The Press Newspaper

Toledo, Ohio & Lake Erie

The Press Newspaper

The Press Newspaper


Circulation, the Journal of the American Heart Association, published an article in December 2009 reporting on a Duke University study of the “Relationship between Cardiac Rehabilitation and Long-Term Risks of Death and Myocardial Infarction among Elderly Medicare Beneficiaries.”

The study and resulting report supported what the staff of the Cardiac Rehabilitation Programs at Mercy St. Charles Hospital has long known to be true – that cardiac rehab can improve long-term patient outcomes.

Cardiac Rehab is designed to help patients who have undergone a cardiac event, including but not limited to a heart attack, stent or heart surgery, to regain cardiovascular strength and endurance for improved health and quality of life.

Samantha Christie, RN, BSN, senior clinical coordinator of the Heart Failure Clinic/Cardiac Rehab at St. Charles, said both the rehab staff and patients were excited to see the Duke report on evidence of the importance of cardiac rehab.

“There has been anecdotal information out there for years that says it helps,” she said. “But this is the first study that has put some numbers behind it. We witness firsthand every day in our program the difference that Cardiac Rehab can make.”

St. Charles offers Phase II and Phase III Cardiac Rehab. “Phase I occurs when the patient is still an inpatient and consists of education only,” Samantha said. “Then, the patients come to us as outpatients for Phase II. They come in three times a week, and our nurses monitor them while they perform exercise on treadmills and recumbent bicycles and also perform upper-body exercises, while connected to a heart monitor. Our goal is to help patients achieve a 45-minute cardiovascular workout.”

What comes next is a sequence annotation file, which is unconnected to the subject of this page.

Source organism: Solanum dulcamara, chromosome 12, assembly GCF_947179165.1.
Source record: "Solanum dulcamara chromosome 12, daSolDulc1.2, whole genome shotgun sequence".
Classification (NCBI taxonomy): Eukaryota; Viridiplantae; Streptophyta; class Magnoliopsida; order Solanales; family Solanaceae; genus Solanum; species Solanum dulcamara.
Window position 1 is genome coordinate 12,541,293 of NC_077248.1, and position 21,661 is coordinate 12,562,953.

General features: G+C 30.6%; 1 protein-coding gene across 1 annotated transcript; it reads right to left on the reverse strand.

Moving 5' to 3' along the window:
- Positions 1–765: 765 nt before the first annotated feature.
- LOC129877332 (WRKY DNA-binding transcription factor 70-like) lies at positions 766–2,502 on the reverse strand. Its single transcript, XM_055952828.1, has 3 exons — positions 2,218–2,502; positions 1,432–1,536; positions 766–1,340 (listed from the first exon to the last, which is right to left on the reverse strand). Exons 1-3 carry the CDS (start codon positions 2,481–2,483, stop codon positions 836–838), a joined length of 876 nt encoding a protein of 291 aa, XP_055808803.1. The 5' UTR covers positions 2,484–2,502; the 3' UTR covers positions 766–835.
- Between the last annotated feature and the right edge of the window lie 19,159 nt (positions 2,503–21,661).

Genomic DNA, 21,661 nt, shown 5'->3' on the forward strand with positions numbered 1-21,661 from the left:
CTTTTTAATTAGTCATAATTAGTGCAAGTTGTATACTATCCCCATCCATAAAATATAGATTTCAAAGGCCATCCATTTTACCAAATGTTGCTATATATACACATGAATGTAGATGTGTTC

The Cardiac Rehab nurses, all of whom are RNs, also conduct a lot of education with the patients and families.

“Phase III is the maintenance phase,” Christie said. “They can come for as long as they want. We have some patients who have been with us now for 10, 12, even 20 years. During Phase III, patients are mostly self-directed in terms of selecting and recording their exercises, but in our program, we still provide heart monitoring, which most programs no longer do in this phase.”

She added that she has observed that patients who continue with Cardiac Rehab experience better long-term outcomes. “We monitor our patients carefully and often times are able to detect a subtle problem early and intervene quickly before it becomes a major complication,” she said.

According to internal patient satisfaction surveys, patients appreciate the impact of Mercy’s Cardiac Rehab Programs. “We are always at 100 percent satisfaction,” Christie said. “ There is a lot of camaraderie among the patients and between patients and staff.

“We have a lot of fun while helping them accomplish their goals.”



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